While Oklahoma was having all this fun, Missouri was getting a stiff dose of Kansas State's Lynn Dickey and not liking it very much. He passed for 394 yards, breaking an assortment of Big Eight records along the way, and even Missouri's 41-38 victory didn't placate Tiger Coach Dan Devine, who asked: "What has happened to defense?"
Devine's own offense was almost perfectly balanced: 237 yards on the ground and 227 in the air. Quarterback Terry McMillan threw for 223 yards and two touchdowns, but Jon Staggers hurt Kansas State the most. He threw a TD pass, scored himself on a 99-yard kickoff return and ran back a punt 40 yards to the Kansas State five to set up Missouri's winning points.
Colorado Coach Eddie Crowder decided to use Bobby Anderson as a decoy, which was fine with Nebraska. The Cornhuskers won 20-7 as Anderson carried only 12 times for 42 yards. Crowder invited a catcalling Nebraska fan to come out of the stands, then snapped "no comment" when asked about Anderson. Nebraska Coach Bob Devaney said, "We're as good as anybody now."
In the Big Ten, U.S. Representative Robert Taft Jr. (R., Ohio) came out strongly for repeal of the conference rule forbidding members from playing in any bowl other than the Rose. This was shortly after reports that the Cotton Bowl—or was it the Super Bowl?—wanted Ohio State. It was just a lot of boondoggling, of course, but the Columbus fans at least had something to talk about while the Buckeyes were tripping past Northwestern 35-6 for their 20th straight. Ohio State's Middle Guard Jim Stillwagon harassed Northwestern Quarterback Maury Daigneau all afternoon, but the sophomore still had 22 completions to break a school record held by a couple of pretty fair throwers—Otto Graham and Tommy Myers. But near the end Daigneau's shoulder was separated, possibly sidelining him for the season.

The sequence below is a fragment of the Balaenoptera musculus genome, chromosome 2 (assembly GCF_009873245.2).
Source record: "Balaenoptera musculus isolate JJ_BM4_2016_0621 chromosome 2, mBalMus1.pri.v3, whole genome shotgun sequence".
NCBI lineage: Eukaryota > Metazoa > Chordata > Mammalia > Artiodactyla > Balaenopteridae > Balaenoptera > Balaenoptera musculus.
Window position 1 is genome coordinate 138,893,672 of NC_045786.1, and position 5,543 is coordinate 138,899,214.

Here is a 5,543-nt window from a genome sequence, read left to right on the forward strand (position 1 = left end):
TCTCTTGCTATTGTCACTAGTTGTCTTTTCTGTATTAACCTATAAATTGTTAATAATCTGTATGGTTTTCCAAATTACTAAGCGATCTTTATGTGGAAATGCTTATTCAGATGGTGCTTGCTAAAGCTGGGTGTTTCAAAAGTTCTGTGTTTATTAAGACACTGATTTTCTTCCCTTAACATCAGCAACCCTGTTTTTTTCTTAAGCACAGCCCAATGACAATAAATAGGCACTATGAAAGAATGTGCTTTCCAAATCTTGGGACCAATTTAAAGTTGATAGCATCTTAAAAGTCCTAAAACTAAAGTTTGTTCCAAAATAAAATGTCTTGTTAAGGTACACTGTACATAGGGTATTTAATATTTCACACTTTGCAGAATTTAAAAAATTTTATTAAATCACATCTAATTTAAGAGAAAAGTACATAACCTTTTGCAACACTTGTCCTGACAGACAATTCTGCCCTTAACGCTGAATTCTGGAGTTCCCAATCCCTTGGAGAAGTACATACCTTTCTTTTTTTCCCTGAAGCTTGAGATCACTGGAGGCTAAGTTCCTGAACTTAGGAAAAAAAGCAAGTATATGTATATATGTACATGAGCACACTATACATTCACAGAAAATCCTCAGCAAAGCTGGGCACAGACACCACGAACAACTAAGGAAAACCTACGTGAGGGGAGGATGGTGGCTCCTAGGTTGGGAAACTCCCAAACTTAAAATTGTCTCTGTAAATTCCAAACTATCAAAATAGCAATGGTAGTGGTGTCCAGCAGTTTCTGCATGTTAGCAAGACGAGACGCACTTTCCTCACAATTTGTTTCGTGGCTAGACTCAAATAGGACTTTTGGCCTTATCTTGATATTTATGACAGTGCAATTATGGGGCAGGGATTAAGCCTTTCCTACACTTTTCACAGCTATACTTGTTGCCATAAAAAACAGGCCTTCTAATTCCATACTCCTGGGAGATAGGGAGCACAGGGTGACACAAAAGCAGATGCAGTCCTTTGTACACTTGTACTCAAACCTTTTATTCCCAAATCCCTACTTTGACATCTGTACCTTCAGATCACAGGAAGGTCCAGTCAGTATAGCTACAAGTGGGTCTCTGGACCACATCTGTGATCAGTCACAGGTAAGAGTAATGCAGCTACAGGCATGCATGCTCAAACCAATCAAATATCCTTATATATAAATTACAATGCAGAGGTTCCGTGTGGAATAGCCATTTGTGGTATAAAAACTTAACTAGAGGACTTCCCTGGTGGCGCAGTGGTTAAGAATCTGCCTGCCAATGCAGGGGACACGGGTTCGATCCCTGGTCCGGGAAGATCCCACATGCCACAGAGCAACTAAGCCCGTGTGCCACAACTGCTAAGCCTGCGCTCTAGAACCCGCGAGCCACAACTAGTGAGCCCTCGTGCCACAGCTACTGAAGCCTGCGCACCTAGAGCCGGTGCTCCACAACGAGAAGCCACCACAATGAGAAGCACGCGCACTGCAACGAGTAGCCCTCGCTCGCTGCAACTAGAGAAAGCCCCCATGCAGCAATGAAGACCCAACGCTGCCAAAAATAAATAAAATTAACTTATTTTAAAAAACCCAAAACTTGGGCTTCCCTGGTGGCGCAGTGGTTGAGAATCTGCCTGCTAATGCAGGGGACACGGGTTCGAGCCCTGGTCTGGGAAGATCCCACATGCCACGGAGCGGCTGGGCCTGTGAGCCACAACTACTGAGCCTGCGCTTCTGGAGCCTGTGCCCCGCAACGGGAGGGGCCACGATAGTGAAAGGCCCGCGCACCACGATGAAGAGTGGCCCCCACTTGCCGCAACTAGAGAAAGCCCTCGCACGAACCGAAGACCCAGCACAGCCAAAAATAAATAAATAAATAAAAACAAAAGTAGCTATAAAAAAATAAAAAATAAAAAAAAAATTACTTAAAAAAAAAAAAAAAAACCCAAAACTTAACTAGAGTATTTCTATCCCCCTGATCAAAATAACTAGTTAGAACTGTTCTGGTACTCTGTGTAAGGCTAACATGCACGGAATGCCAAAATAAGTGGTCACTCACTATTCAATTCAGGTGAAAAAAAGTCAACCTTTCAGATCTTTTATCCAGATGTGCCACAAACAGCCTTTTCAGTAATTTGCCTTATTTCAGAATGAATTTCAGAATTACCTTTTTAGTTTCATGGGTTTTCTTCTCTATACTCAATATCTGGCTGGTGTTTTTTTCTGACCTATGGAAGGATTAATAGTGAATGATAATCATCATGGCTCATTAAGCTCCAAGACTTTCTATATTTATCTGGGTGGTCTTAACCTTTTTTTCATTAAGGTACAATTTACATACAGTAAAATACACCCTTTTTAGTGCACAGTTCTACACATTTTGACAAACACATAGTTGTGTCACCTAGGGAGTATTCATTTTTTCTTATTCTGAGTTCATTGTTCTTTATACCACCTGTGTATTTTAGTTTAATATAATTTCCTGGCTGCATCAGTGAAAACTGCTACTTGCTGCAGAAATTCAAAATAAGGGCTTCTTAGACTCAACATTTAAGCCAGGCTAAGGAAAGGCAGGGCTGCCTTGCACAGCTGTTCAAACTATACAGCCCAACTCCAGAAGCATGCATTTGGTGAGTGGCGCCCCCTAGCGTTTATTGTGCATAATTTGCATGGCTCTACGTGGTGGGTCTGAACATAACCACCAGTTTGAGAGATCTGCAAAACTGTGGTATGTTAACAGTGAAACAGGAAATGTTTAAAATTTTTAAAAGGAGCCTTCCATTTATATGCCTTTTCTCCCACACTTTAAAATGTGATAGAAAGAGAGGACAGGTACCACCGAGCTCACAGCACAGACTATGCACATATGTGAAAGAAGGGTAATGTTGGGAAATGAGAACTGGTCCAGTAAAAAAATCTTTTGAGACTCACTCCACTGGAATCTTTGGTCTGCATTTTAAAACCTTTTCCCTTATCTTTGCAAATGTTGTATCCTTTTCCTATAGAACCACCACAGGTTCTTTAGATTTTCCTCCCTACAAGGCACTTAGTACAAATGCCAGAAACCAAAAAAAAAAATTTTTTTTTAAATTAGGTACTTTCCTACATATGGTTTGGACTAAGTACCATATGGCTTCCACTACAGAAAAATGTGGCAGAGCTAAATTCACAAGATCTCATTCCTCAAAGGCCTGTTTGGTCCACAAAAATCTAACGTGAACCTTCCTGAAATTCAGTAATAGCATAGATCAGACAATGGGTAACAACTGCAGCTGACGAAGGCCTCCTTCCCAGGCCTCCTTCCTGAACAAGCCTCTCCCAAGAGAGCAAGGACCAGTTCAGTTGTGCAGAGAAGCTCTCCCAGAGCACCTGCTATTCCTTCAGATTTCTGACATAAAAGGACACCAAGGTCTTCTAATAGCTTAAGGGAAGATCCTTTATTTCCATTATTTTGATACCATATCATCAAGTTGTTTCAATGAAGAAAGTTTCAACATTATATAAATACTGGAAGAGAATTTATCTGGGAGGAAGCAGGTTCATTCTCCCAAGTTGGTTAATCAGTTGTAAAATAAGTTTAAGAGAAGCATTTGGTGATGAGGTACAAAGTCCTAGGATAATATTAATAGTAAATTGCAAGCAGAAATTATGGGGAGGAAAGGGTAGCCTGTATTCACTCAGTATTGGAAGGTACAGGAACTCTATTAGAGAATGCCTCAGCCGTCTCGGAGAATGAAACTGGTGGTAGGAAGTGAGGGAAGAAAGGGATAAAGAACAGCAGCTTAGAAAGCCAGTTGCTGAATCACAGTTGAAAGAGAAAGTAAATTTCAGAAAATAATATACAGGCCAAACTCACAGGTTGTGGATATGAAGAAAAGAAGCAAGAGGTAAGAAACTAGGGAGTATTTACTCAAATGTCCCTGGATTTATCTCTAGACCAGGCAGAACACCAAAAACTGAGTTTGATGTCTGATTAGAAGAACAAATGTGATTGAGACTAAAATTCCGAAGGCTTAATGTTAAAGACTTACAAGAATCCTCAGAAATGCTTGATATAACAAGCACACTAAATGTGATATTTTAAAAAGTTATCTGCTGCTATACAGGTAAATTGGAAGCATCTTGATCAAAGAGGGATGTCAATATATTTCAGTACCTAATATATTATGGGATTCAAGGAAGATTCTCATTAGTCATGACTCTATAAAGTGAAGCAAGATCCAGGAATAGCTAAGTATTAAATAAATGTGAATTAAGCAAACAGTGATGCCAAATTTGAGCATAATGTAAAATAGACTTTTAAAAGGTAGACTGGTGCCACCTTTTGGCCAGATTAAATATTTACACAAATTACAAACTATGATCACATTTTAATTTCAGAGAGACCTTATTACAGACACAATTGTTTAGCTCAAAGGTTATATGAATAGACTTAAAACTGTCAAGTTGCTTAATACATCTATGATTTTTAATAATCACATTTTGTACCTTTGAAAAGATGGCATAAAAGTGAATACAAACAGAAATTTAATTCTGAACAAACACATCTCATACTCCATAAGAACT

Although they cannot go to Pasadena this season, the Buckeyes still may decide who goes in their place. Three teams—Michigan, Purdue and Indiana—all are tied for second with 3-1 league records, and both Purdue and Michigan still have to play Ohio State. Indiana stopped Michigan State's running game and followed Quarterback Harry Gonso to a 16-0 victory. After Michigan stymied Wisconsin 35-7, Coach Bo Schembechler told the press he didn't want to think about the Rose Bowl yet. "The only one talking about it is Ohio State—and they can't go," he said. Purdue's Mike Phipps had an ordinary game—great, that means—as the Boilermakers dumped Illinois 49-22. Phipps hit on 19 of 35 passes and moved Illinois Coach Jim Vanek to say, "There's no defense for the perfect pass."
Toledo beat Ohio University 14-10 to win its first undisputed Mid-American title.
1. TEXAS (6-0)
2. ARKANSAS (6-0)
3. HOUSTON (4-2)
At a press conference early in the week Texas A & M Coach Gene Stallings was asked what he thought about his upcoming opponent, unbeaten Arkansas. That set Stallings to grumbling, as coaches will do occasionally, about how Arkansas had been taking it easy the previous two weeks (an open date and a 52-14 romp over Wichita State) while the poor ol' Aggies had been "fighting for our lives" against Southwest rivals TCU and Baylor. "I can't tell how good they are," Stallings grumbled. "They haven't played that much. I can't find their good players in the films."
Well, Stallings didn't see much of the Arkansas stars during their game, either. The Razorback regulars scored five of the first six times they had the ball, then spent the last 25 minutes lolling on the bench while the scrubs ran out a 35-13 victory. Quarterback Bill Montgomery, who sat out the Wichita game to let his injuries heal, completed 14 of 19 passes for 174 yards. "They were good," said Stallings, with a snort. "Good and rested."